Wednesday, November 6, 2013
How Knicks will fill Chandler void
By Ian Begley
Things went from bad to worse for the Knicks on Wednesday morning.
A little more than 12 hours after losing to the Bobcats to fall to 1-3, the team discovered it likely will be without Tyson Chandler for four to six weeks due to a small non-displaced fracture in the big man's right fibula.
Here's what Chandler's injury means for the Knicks:
How will the Knicks fill the void left by Tyson Chandler's injury?
Does the defense rest? It goes without saying that Chandler is the backbone of the Knicks' defense. For some perspective, here's a stat: In 106 minutes with Chandler on the court, the Knicks had allowed 92.2 points per 100 possessions. With Chandler off the floor, that number jumped to 105.6 -- a difference of 13.2 points per 100 possessions.
Chandler played through various injuries late last season, but he seemed to be healthy early on this season. The 2011-2012 Defensive Player of the Year averaged 7.3 points and 9.0 rebounds through the first four games. He had a 19-rebound, four-block night last week against Chicago.
"He's a big piece of what we do," a somber coach Mike Woodson said late Tuesday night.
Who fills the void? The first name that comes to mind is Kenyon Martin. The Knicks have taken a cautious approach with him thus far. The 35-year-old is dealing with lingering pain in his left ankle, the result of an injury he suffered in April.
Woodson may ask Martin to start at center. Can Martin handle the increase in minutes? The 13-year veteran has said in recent days that his ankle is a non-issue and he can handle playing as many minutes as Woodson asks of him.
"They brought me back for a reason," Martin said. "I'm good, I'm ready."
Woodson also can lean on center Cole Aldrich. The 6-11 Aldrich, a former lottery pick, made the team out of training camp but has yet to play in the regular season.
Can New York add another big? The Knicks have 15 players on their roster, so they'd have to release someone if they chose to sign a free agent. Woodson and his staff liked what they saw from forward Ike Diogu in training camp, and were high on young big man Jeremy Tyler during the summer. But they cut both and decided to keep guards Chris Smith and Toure' Murry and Aldrich instead.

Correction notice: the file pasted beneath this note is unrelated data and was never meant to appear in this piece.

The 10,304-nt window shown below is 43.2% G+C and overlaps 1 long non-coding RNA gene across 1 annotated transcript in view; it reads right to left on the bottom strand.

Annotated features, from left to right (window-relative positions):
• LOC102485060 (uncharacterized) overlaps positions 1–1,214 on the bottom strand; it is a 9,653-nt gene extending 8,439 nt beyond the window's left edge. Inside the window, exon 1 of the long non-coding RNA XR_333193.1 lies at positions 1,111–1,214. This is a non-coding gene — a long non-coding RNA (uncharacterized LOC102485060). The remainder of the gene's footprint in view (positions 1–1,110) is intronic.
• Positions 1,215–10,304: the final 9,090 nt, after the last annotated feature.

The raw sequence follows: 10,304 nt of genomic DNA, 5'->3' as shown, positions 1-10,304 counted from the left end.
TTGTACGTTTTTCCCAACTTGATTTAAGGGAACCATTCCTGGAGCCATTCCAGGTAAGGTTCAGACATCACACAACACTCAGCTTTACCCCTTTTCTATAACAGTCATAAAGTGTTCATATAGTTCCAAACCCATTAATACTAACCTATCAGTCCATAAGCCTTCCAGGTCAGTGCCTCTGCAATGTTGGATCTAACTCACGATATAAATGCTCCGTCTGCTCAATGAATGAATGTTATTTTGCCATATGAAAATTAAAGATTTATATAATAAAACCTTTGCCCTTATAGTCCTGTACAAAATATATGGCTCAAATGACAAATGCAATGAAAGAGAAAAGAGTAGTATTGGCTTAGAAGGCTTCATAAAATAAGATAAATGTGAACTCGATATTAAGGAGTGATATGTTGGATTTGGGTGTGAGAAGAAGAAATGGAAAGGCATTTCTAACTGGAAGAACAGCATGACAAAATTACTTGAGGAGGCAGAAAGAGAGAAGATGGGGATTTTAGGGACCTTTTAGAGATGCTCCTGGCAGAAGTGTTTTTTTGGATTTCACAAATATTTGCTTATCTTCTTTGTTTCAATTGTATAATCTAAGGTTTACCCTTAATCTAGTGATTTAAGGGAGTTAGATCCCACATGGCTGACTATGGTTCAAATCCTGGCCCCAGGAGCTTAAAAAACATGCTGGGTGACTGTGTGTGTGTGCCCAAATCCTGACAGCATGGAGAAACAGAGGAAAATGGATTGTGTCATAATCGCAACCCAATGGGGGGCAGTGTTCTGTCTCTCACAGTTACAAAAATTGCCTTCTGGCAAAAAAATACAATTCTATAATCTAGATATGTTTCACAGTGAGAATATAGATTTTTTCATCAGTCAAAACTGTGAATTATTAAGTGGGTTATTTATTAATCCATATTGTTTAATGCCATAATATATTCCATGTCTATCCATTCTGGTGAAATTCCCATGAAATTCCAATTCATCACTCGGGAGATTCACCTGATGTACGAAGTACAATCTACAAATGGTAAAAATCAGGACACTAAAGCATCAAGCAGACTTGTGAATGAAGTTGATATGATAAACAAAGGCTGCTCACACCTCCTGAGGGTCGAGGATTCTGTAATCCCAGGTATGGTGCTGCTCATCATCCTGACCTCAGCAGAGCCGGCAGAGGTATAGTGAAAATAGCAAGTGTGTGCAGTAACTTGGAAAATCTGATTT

The 6-8 Diogu is a free agent. Tyler, who is 6-11, recently was acquired by the Knicks' D-League affiliate, the Erie BayHawks. He is coming off of foot surgery and isn't believed to be ready to contribute right away. The Knicks also could look to add a free-agent big man such as Earl Barron, Hilton Armstrong or Desgana Diop. But again, they'd still have to cut a player to make room.
More Melo? With their defensive leader out, the Knicks are going to need more from every player on the roster. That starts with their leader, Carmelo Anthony. He has struggled with his shot so far, scoring 23.8 points per game on just 37.1 percent shooting.
In a strange twist, some believe Chandler's injury may be a blessing in disguise for Anthony's offense.
With Chandler out, Woodson likely will go with a smaller lineup featuring Anthony at power forward, which he did with great success, scoring an NBA-high 28.7 points per game while playing primarily at the 4 spot.
This season, Anthony has started at small forward in three games. Woodson had been going with a bigger starting lineup featuring Bargnani at power forward and Iman Shumpert at shooting guard.
Will the Chandler injury force Anthony back to power forward? Only Woodson knows.
Tough schedule: The Knicks have several challenging games in the next six weeks. They play the Spurs, Rockets, Pacers and Bulls at home and have road games against the Clippers, Nuggets and Nets. They play Atlanta three times and Washington twice. So at least 12 of those 19 games figure to be against quality opponents.